Mod: Mr. DeVos, the question was very specific in terms of a timetable. Is there a time limit that you want to put on that?

DD: Well, putting a time limit on Washington, Chuck, is pretty hard to do, but it will be a top priority to get it done. And we’ll put it right at the top of the pile.

Mod: Very good. Governor?

JG: He’s right that it has to be done in Washington. There’s something called the interstate commerce clause in the constitution. But there are things we can do inside of Michigan which I have proposed and supported in the legislature. One is to ban the expansion of new landfills becase if you build it they will come. But my opponent’s party refuses to put a pan on new landfills. I’ve also said let us raise the fees that it costs to dump into these landfills because if you raise the fees, it becomes less attractive. Right now we are among the cheapest places in the nation to do that. Once again what my opponent was just saying that he would be not in favor of doing that. If you want a disincentive to have others come in and make Michigan the dumping ground of North America, then let’s make a disincentive for it. Let’s raise the fees and put that toward recycling. Because recycling is an important way to reduce the amount of trash in our state as well. But I have a feeling he says he’s going to get it done? Mike Rogers hasn’t gotten it done. Debbie Stabenow got something done. She got an agreement with Canada to stop the municipal waste coming over.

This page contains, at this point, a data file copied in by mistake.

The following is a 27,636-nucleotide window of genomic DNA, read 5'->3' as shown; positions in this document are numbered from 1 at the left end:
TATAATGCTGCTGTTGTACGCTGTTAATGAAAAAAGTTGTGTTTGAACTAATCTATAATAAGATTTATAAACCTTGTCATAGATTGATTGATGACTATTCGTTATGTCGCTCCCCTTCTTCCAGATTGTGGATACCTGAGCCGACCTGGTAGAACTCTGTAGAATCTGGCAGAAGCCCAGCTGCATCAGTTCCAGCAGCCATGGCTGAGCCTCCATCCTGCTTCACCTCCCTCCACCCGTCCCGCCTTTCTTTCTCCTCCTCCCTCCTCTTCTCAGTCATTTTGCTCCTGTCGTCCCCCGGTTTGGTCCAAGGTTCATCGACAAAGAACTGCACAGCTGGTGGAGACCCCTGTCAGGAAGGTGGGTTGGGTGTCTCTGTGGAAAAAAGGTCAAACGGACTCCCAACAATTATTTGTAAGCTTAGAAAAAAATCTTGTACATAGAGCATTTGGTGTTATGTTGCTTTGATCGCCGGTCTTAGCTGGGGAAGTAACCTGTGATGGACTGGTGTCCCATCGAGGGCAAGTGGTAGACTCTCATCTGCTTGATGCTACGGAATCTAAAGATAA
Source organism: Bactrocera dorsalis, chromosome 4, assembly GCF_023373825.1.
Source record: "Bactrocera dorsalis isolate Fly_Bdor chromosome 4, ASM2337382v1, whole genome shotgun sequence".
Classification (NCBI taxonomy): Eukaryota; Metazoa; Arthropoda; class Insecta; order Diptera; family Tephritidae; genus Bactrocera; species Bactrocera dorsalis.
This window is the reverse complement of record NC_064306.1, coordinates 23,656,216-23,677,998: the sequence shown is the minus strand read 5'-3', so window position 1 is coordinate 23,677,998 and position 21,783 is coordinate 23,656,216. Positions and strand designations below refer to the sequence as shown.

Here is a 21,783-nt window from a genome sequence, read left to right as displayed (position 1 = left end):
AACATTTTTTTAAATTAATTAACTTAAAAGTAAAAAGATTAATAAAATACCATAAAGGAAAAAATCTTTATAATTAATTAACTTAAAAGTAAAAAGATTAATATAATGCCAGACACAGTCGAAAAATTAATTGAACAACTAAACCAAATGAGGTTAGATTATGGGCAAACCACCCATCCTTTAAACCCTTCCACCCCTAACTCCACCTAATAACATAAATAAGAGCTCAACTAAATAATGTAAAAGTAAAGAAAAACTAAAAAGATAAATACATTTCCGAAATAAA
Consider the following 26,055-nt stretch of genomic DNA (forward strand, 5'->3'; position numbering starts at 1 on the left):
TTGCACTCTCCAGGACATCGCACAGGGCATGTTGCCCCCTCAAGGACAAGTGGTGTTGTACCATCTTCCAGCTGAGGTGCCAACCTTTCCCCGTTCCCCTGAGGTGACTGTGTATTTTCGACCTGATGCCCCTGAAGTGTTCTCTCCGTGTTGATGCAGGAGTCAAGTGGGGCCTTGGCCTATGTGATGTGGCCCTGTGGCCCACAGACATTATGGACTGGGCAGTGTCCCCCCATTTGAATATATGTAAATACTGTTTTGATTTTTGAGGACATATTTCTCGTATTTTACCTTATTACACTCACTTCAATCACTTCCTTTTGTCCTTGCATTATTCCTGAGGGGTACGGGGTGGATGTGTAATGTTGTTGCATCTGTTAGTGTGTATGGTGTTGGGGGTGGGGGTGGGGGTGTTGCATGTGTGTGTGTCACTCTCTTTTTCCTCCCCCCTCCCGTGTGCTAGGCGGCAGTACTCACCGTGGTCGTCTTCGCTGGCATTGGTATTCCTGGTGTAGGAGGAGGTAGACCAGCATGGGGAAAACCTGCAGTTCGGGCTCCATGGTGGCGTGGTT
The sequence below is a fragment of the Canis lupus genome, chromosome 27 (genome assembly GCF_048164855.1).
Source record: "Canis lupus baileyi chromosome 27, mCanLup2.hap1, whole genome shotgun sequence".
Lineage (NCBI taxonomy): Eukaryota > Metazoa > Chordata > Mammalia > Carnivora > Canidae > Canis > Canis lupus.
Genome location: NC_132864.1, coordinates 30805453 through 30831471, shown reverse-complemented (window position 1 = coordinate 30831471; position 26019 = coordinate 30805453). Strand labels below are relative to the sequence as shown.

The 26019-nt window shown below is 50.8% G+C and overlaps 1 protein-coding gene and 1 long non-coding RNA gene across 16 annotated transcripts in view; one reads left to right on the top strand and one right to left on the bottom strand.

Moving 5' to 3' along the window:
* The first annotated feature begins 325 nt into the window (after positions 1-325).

Mod: Mr. DeVos?

DD: In four years this Governor hasn’t gotten it done either. We’ve got to do better. The Governor talks about recycling? Recycling is down in Michigan under this Governor’s leadership under this governor’s watch. In fact as we’re talking about keeping trash out, what the governor’s saying—what she’s really saying—is penalize the people of Michigan. Charge everyone in Michigan more in order to get this done. Substantially more. I don’t think that’s the answer. And I’m determined to work with Washington to find it, to protect Michigan and to get it done without penalizing the citizens of Michigan.

Mod: Alright, we have an e-mail question that I want to go to and right after that then we’ll go to Diana Lewis with her question, too.

Governor Granholm we’ve talked a little bit about higher education funding what we have not talked about is K-12. On the ballot will be proposal 5, legislation to establish mandatory school funding. There were several emails dealing this issue in one way or another. I’ll give you an example. Dave Pedros from Wyandotte, says its obvious that K12 public schools is in serious trouble and he wants to know what you’re going to do to solve the problem that retirement and health care insurance from organizations such as the MEA far exceed new revenue coming in. Amber Whitt of Grand Rapids wants to know whether or not addressing property tax as the primary revenue for that course of funding is going to continue or if you’re going to come up with something better. Governor Granholm that question is for you.